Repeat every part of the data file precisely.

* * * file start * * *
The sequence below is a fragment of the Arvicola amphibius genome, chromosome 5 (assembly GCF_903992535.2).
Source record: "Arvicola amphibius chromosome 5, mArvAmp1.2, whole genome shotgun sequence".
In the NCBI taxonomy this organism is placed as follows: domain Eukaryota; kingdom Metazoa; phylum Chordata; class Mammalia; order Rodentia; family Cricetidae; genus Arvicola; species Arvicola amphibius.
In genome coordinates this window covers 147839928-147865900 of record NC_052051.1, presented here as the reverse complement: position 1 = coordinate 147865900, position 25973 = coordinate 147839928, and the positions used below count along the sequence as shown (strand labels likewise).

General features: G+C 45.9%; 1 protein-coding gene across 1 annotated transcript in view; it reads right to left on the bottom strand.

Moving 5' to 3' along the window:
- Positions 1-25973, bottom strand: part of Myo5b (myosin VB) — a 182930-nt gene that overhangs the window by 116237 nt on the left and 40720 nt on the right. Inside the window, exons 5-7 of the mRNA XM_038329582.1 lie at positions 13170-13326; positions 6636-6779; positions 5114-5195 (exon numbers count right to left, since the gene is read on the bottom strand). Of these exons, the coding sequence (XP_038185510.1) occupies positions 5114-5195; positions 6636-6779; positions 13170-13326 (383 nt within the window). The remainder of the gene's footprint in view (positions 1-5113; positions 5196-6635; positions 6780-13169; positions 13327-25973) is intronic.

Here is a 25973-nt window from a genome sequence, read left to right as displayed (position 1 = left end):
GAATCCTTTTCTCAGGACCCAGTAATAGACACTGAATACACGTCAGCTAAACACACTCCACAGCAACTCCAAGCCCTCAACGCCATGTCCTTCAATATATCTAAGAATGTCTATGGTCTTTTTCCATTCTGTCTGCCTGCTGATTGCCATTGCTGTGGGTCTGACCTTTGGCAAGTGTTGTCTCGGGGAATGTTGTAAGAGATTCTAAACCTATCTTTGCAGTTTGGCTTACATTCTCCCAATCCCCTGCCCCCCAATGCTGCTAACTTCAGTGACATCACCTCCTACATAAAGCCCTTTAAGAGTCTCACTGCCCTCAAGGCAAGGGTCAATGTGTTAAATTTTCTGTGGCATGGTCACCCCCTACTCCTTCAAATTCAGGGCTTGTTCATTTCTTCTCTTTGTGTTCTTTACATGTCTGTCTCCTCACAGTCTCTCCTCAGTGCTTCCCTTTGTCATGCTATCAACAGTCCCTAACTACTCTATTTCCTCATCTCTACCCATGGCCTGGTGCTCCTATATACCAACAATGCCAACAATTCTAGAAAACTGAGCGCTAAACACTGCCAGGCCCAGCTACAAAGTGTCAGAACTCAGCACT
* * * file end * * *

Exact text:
The sequence below is a fragment of the Arvicola amphibius genome, chromosome 5 (assembly GCF_903992535.2).
Source record: "Arvicola amphibius chromosome 5, mArvAmp1.2, whole genome shotgun sequence".
In the NCBI taxonomy this organism is placed as follows: domain Eukaryota; kingdom Metazoa; phylum Chordata; class Mammalia; order Rodentia; family Cricetidae; genus Arvicola; species Arvicola amphibius.
In genome coordinates this window covers 147839928-147865900 of record NC_052051.1, presented here as the reverse complement: position 1 = coordinate 147865900, position 25973 = coordinate 147839928, and the positions used below count along the sequence as shown (strand labels likewise).

General features: G+C 45.9%; 1 protein-coding gene across 1 annotated transcript in view; it reads right to left on the bottom strand.

Moving 5' to 3' along the window:
- Positions 1-25973, bottom strand: part of Myo5b (myosin VB) — a 182930-nt gene that overhangs the window by 116237 nt on the left and 40720 nt on the right. Inside the window, exons 5-7 of the mRNA XM_038329582.1 lie at positions 13170-13326; positions 6636-6779; positions 5114-5195 (exon numbers count right to left, since the gene is read on the bottom strand). Of these exons, the coding sequence (XP_038185510.1) occupies positions 5114-5195; positions 6636-6779; positions 13170-13326 (383 nt within the window). The remainder of the gene's footprint in view (positions 1-5113; positions 5196-6635; positions 6780-13169; positions 13327-25973) is intronic.

Here is a 25973-nt window from a genome sequence, read left to right as displayed (position 1 = left end):
GAATCCTTTTCTCAGGACCCAGTAATAGACACTGAATACACGTCAGCTAAACACACTCCACAGCAACTCCAAGCCCTCAACGCCATGTCCTTCAATATATCTAAGAATGTCTATGGTCTTTTTCCATTCTGTCTGCCTGCTGATTGCCATTGCTGTGGGTCTGACCTTTGGCAAGTGTTGTCTCGGGGAATGTTGTAAGAGATTCTAAACCTATCTTTGCAGTTTGGCTTACATTCTCCCAATCCCCTGCCCCCCAATGCTGCTAACTTCAGTGACATCACCTCCTACATAAAGCCCTTTAAGAGTCTCACTGCCCTCAAGGCAAGGGTCAATGTGTTAAATTTTCTGTGGCATGGTCACCCCCTACTCCTTCAAATTCAGGGCTTGTTCATTTCTTCTCTTTGTGTTCTTTACATGTCTGTCTCCTCACAGTCTCTCCTCAGTGCTTCCCTTTGTCATGCTATCAACAGTCCCTAACTACTCTATTTCCTCATCTCTACCCATGGCCTGGTGCTCCTATATACCAACAATGCCAACAATTCTAGAAAACTGAGCGCTAAACACTGCCAGGCCCAGCTACAAAGTGTCAGAACTCAGCACT